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Updated: May 8, 2012 01:45 IST

GAAR deferred, levy on jewellery withdrawn

  • Ashok Dasgupta
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Union Finance Minister Pranab Mukherjee arrives at Parliament House in New Delhi on Monday for a debate on Finance Bill.
Union Finance Minister Pranab Mukherjee arrives at Parliament House in New Delhi on Monday for a debate on Finance Bill.

Bowing to intense pressure from diverse quarters both at home and abroad, the government on Monday deferred the introduction of GAAR (General Anti Avoidance Rules) provisions on foreign investors to the next fiscal year, withdrew the levy of one per cent excise duty on branded and unbranded precious metal jewellery and announced a slew of other relief amendments to tax proposals to allay the concerns of various stakeholders and attract low-cost funds for the infrastructure sector.

Moving the Finance Bill, 2012 in the Lok Sabha for discussion and approval, Finance Minister Pranab Mukherjee, however, held firm on his intent to retrospectively amend the relevant provisions of the Income-Tax Act so as to bring Vodafone-type acquisition deals into the tax net while holding out an assurance that the proposed “clarificatory” amendments would not override the DTAAs (Double Taxation Avoidance Agreements) that India has inked with 82 countries.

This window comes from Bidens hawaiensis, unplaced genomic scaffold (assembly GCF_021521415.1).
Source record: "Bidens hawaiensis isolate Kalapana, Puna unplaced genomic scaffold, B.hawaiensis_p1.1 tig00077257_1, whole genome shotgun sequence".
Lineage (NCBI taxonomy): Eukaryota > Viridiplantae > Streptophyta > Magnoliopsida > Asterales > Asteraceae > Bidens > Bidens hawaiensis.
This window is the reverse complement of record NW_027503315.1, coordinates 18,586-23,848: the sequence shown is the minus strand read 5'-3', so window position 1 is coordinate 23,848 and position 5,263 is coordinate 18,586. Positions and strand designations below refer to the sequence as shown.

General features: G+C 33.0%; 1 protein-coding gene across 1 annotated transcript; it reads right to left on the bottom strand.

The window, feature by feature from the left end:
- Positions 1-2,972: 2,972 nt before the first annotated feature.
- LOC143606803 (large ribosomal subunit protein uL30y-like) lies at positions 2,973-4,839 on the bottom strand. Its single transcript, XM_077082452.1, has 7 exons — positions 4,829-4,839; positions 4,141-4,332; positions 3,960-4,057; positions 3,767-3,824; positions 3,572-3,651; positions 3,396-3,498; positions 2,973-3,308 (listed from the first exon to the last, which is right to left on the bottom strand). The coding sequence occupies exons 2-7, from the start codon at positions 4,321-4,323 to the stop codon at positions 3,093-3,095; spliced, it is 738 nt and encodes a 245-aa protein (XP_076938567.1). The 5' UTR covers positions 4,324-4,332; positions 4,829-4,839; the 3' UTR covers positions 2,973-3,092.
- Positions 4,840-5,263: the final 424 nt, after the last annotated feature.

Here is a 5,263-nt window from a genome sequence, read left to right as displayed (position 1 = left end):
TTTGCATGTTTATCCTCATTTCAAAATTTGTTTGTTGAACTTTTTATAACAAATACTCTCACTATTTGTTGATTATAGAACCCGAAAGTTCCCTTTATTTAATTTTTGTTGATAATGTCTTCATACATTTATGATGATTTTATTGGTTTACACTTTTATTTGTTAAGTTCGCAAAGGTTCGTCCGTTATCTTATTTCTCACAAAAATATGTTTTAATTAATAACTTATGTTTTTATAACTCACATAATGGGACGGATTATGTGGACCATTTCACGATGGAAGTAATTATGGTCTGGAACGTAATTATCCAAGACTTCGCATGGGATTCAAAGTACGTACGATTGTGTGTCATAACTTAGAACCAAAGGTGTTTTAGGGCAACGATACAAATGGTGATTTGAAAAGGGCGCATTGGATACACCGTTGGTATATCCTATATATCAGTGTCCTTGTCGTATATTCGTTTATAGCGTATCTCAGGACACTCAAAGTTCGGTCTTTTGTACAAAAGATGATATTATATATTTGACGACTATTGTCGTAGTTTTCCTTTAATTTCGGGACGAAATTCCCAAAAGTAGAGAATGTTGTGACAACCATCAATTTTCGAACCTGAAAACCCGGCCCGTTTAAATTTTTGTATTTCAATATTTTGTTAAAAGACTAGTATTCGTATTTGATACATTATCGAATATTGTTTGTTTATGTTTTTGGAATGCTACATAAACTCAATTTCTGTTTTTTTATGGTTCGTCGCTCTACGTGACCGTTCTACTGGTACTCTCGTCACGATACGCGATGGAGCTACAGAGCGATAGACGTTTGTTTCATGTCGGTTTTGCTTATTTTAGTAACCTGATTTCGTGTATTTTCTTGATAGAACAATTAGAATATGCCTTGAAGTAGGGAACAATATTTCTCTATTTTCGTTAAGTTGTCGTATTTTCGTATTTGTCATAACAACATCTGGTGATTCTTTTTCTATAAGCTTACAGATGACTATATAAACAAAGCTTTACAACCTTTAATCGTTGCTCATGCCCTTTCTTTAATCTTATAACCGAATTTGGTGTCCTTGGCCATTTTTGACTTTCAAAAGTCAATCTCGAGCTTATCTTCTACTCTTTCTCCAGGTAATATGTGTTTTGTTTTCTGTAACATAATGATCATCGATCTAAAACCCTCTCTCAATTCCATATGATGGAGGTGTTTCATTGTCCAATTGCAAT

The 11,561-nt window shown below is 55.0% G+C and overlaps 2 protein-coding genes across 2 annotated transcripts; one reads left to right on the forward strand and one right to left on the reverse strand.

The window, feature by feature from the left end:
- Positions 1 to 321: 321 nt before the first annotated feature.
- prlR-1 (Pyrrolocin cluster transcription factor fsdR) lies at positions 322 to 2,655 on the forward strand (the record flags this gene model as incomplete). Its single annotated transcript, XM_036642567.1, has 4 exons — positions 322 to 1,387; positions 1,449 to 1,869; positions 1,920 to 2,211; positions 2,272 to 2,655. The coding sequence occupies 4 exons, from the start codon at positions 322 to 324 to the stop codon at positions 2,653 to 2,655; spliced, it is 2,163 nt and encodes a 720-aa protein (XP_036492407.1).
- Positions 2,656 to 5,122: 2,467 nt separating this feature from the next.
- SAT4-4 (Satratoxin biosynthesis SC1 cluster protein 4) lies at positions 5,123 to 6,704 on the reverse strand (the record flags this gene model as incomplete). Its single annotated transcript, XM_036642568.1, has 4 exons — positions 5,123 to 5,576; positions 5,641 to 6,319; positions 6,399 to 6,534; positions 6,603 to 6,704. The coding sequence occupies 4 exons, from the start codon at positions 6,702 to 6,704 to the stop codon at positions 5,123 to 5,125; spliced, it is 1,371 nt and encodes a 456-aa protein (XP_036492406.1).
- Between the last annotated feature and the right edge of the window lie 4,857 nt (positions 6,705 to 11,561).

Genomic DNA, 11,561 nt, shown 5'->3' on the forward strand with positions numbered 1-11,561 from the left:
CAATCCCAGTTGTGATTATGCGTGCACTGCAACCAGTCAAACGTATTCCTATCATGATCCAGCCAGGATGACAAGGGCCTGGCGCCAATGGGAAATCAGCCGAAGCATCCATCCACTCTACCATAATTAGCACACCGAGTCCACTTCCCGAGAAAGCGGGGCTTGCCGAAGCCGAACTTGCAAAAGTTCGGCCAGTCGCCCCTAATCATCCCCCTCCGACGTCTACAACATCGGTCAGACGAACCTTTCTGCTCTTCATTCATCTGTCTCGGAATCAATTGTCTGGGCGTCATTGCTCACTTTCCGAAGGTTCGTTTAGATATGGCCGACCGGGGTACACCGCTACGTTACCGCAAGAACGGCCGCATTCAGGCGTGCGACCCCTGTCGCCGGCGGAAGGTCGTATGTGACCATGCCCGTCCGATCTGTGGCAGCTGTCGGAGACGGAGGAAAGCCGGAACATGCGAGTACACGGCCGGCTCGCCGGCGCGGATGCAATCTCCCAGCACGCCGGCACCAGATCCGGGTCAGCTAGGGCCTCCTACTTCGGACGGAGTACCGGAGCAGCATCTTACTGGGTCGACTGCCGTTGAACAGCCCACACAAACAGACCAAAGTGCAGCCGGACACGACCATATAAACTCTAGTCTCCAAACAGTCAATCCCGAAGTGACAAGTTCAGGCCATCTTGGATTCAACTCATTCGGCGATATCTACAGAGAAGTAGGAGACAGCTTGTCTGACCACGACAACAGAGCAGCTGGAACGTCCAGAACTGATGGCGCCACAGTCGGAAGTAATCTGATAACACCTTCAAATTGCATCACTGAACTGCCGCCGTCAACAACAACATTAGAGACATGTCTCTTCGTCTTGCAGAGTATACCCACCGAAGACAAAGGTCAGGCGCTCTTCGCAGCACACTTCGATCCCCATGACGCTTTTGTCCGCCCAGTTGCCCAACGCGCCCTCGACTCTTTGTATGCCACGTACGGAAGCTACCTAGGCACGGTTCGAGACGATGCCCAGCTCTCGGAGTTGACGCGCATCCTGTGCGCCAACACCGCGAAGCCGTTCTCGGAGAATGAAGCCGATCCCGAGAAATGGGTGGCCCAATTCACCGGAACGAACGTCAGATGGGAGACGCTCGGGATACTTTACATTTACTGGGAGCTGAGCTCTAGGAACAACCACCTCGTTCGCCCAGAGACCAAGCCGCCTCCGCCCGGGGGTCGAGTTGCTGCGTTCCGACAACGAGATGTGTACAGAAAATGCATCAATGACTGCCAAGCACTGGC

In keeping with his promise to provide relief to jewellery traders who had gone on over a three week-long countrywide strike in protest against budgetary levies, Mr. Mukherjee not only rolled back the one per cent excise duty on branded and unbranded jewellery but also raised the threshold limit for TCS (tax collection at source) by sellers on cash purchases from Rs. 2 lakh to Rs. 5 lakh.

Pointing out that the proposal on TCS at the rate of one per cent of the sale amount from the buyer for all cash transactions exceeding Rs. 2 lakh was aimed at curbing the flow of unaccounted money in bullion and jewellery trade, Mr. Mukherjee said: “Responding to the representations made by the jewellery industry that this would cause undue hardship, I propose to raise the threshold limit for TCS on cash purchases of jewellery to Rs.5 lakh from the present Rs. 2 lakh. The threshold limit for TCS on cash purchase of bullion shall be retained at Rs.2 lakh. However, it is being clarified that bullion will not include any coin or other article weighing 10 gm. or less.”

Apart from deferring to 2013-14 and subsequent years the applicability of GAAR provisions – a proposal that had unnerved foreign institutional investors (FIIs) and was mainly responsible for the stock market collapse and the consequent depreciation of the rupee – Mr. Mukherjee also sought to incorporate some of the suggestions of the Standing Committee on Finance which had scrutinised the Direct Taxes Code Bill, 2010.

Mr. Mukherjee proposed amendment in the GAAR provisions to remove the onus of proof entirely from the taxpayer to the Revenue Department before any action can be initiated under GAAR.